WGBH’s NOVA series will produce a 1-hour documentary and accompanying education and outreach exploring the origins of number theory.
“Zero to Infinity” (wt) tells the story of a mathematician’s quest to understand numbers. In her day job, professor of statistics Talithia Williams ponders the power of data—looking for answers and spotting patterns in huge collections of numbers. But as the anticipated host of “Zero to Infinity,” she takes a step back and turns her attention to the digits themselves—exploring their origins and discovering the wonder that arises from simple, yet profound concepts like nothingness, infinity, and the mysteries embedded in special numbers like primes.
Zero, infinity, even primes—these concepts have taken on great meaning and complexity in our minds and in our lives. Mathematicians probe them and try to understand them. Scientists use them to model the universe and create explanations for our observable reality. But of course, they are also fantastically useful concepts in our daily lives. Zero is implicit in the way an engineer strives for precision and accuracy—working to reduce tolerances in precision machinery to an unreachable zero, for example. Zero’s paradoxes are on full display as chip makers work to double and double again the number of components on a silicon wafer. Computer scientists and modelers of complex systems like weather and economic activity wrestle simultaneously with the very large—ever increasing numbers of data points and variables—with innate limits on the precision of digital calculations and problems of error and digital noise.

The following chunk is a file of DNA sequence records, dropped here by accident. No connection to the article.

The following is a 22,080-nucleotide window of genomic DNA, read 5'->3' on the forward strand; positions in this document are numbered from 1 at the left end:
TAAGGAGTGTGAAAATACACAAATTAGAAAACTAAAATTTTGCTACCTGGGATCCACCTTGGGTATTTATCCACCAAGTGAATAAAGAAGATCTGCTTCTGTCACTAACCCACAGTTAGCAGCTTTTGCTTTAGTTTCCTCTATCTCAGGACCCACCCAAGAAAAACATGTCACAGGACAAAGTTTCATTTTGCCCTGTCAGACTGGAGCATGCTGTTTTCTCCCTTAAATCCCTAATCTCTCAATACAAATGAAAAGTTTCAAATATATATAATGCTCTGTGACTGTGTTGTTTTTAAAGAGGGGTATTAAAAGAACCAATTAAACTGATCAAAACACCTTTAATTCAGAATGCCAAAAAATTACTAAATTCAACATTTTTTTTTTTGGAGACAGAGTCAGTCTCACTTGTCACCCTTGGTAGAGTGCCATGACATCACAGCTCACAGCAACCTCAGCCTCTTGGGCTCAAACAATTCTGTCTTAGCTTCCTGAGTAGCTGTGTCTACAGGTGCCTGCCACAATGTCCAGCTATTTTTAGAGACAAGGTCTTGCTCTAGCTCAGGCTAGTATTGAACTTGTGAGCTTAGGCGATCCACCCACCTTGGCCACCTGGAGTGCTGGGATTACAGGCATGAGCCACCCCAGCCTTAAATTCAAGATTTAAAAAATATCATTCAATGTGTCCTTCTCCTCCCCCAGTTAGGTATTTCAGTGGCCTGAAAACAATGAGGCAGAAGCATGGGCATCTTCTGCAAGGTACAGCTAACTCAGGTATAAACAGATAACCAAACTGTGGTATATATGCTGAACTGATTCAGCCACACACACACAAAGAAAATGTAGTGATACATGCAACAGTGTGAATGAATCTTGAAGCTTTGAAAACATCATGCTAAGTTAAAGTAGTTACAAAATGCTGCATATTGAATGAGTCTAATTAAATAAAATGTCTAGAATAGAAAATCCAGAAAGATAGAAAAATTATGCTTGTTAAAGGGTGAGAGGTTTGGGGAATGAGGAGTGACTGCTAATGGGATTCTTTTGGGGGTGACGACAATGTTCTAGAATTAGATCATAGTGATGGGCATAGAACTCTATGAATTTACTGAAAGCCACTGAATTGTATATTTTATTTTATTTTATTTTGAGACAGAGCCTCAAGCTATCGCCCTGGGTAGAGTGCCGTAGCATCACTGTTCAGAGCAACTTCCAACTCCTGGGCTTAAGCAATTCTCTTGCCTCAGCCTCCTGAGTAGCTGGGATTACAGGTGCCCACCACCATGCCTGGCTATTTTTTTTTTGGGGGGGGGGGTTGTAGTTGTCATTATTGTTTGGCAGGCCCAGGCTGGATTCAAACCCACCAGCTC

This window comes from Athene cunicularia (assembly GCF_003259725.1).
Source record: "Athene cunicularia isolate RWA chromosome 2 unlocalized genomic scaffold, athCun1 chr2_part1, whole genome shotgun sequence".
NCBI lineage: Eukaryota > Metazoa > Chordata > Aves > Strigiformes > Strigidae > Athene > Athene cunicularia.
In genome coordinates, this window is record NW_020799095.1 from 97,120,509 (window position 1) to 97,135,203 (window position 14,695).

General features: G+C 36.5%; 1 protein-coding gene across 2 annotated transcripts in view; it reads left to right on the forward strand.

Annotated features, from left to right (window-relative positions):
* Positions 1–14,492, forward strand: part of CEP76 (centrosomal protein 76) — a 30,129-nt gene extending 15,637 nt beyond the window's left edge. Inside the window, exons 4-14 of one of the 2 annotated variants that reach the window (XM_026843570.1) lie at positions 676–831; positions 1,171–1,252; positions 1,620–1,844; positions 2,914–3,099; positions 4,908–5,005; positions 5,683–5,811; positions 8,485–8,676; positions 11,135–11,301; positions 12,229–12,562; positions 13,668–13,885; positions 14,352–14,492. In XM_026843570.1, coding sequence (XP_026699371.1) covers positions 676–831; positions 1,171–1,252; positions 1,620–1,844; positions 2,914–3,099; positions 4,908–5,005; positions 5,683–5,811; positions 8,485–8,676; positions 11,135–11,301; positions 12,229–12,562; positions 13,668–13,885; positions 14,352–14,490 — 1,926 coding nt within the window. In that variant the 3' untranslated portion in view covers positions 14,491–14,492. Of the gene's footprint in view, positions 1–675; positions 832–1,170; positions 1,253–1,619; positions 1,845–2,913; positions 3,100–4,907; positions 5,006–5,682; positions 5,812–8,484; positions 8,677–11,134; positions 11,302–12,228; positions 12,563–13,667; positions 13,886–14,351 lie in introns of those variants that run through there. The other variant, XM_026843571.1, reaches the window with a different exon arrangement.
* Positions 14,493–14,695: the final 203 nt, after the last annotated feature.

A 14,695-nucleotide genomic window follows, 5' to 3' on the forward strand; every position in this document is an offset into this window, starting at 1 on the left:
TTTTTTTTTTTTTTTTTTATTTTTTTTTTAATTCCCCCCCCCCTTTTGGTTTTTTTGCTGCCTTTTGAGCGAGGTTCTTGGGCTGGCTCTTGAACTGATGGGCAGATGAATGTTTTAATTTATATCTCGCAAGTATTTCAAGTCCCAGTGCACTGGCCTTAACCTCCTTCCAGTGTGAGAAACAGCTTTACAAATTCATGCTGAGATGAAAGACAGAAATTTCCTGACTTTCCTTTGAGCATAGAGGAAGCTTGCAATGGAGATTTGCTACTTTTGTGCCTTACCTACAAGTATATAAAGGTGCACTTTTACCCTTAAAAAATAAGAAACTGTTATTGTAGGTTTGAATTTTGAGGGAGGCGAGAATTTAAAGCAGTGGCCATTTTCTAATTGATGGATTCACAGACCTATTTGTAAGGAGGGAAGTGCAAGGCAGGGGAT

Project deliverables include the NOVA documentary, a collection of PBS LearningMedia resources to support high school math education in formal and informal education settings, and virtual outreach events. The project will take millions on an epic journey through our understanding of numbers, one of the greatest—and very much ongoing—testaments to the human mind.